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Behavioural Neurology
Volume 3, Issue 2, Pages 87-97
http://dx.doi.org/10.3233/BEN-1990-3203

Cerebellar Structures and the Programming of Movement Sequences

Albrecht Werner Inhoff1,3 and Robert Rafal2

1State University of New York at Binghamton, USA
2University of California, Davis and Martinez VA Medical Center, USA
3Albrecht Inhoff, Dept. of Psychology, University Center at Binghamton, State University of New York, Binghamton, NY 13901, USA

Copyright © 1990 Hindawi Publishing Corporation. This is an open access article distributed under the Creative Commons Attribution License, which permits unrestricted use, distribution, and reproduction in any medium, provided the original work is properly cited.

Abstract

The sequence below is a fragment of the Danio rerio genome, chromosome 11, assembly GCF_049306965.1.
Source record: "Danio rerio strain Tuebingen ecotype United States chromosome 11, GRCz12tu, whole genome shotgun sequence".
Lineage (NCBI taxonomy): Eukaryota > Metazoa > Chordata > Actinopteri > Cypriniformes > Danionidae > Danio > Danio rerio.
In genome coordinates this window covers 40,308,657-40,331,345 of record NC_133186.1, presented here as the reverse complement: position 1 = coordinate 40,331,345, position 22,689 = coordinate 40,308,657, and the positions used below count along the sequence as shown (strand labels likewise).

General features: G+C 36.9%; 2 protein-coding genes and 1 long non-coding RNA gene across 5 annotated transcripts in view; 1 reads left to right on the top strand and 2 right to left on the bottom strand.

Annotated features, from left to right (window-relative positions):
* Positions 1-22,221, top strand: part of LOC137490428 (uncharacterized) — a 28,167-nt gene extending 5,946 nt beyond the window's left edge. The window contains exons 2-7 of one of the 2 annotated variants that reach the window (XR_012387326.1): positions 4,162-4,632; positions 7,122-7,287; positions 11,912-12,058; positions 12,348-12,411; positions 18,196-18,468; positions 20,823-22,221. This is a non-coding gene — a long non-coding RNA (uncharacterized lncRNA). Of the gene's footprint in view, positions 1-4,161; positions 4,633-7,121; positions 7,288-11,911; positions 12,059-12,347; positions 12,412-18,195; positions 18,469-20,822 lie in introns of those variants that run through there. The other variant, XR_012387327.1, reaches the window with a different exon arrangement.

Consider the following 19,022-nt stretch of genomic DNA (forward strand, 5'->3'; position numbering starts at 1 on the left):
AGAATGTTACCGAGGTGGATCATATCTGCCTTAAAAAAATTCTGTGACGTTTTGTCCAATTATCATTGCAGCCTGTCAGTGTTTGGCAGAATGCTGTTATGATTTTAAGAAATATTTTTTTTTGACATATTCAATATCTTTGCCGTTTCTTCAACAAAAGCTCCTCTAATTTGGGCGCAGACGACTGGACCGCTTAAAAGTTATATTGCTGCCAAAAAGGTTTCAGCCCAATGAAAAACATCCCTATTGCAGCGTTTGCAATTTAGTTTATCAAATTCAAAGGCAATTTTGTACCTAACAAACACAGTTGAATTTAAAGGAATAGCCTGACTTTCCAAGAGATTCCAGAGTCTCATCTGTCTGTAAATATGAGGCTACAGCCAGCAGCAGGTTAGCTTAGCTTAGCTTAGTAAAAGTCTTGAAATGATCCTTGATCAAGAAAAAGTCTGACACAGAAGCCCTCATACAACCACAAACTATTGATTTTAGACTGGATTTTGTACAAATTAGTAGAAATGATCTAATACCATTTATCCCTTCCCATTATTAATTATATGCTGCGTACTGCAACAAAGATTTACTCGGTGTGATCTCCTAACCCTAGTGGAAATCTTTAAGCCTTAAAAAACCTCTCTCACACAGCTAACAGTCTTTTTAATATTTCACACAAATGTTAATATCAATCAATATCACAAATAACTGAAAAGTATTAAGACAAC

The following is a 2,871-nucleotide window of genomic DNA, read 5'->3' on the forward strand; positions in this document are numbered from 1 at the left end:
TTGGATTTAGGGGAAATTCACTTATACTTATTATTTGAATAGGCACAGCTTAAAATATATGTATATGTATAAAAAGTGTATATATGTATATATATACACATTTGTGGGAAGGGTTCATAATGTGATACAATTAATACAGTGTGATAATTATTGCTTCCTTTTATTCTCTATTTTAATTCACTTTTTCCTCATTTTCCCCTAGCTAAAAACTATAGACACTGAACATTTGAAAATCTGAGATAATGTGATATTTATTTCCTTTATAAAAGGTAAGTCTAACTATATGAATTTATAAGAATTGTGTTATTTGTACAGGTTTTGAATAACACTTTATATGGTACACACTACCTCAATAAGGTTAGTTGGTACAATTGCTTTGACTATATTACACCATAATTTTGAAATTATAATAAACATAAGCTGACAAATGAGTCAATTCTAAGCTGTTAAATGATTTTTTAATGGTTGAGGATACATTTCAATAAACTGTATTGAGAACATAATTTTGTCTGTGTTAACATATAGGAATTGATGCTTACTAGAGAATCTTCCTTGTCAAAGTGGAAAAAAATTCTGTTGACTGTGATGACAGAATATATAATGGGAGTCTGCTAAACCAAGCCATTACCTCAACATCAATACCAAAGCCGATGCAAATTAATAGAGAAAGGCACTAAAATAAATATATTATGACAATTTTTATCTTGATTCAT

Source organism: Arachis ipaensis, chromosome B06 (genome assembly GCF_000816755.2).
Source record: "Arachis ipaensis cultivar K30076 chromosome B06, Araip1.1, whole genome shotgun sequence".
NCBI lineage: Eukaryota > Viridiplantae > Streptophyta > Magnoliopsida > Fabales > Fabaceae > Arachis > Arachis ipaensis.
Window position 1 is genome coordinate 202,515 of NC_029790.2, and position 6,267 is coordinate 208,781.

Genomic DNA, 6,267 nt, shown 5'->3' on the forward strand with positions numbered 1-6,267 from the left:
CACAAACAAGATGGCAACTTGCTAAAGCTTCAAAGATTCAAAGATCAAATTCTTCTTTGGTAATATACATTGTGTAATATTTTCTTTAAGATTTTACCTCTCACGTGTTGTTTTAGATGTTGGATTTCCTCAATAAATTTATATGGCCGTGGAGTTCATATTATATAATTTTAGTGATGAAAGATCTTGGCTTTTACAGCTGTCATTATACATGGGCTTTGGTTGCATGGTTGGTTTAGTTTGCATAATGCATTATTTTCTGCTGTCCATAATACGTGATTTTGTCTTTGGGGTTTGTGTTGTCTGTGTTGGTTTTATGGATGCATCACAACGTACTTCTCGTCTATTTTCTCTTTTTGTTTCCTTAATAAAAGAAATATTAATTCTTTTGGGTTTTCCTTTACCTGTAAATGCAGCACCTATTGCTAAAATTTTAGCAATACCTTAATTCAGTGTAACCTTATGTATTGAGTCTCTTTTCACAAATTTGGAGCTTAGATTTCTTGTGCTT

Two patients with unilateral damage to the medial and lateral cerebellum were examined to determine whether local structures in the cerebellum are used to execute programmed movement sequences. Both patients performed a sequential tapping task which required the execution of either a single keystroke or of a sequence of three keystrokes. Movements executed with the contralateral hand showed increases in response onset times as the movement sequence increased from one to three response elements (sequence length effect). Furthermore, noninitial response elements were executed considerably faster than sequence initial responses (position effect). Movements executed with the ipsilateral hand showed a different pattern of results. Damage to medial cerebellar structure had no qualifying effect but damage to the lateral cerebellar structure eliminated effects of sequence length and of response position. The results suggest that the lateral cerebellum is implicated in the execution of programmed manual movement sequences.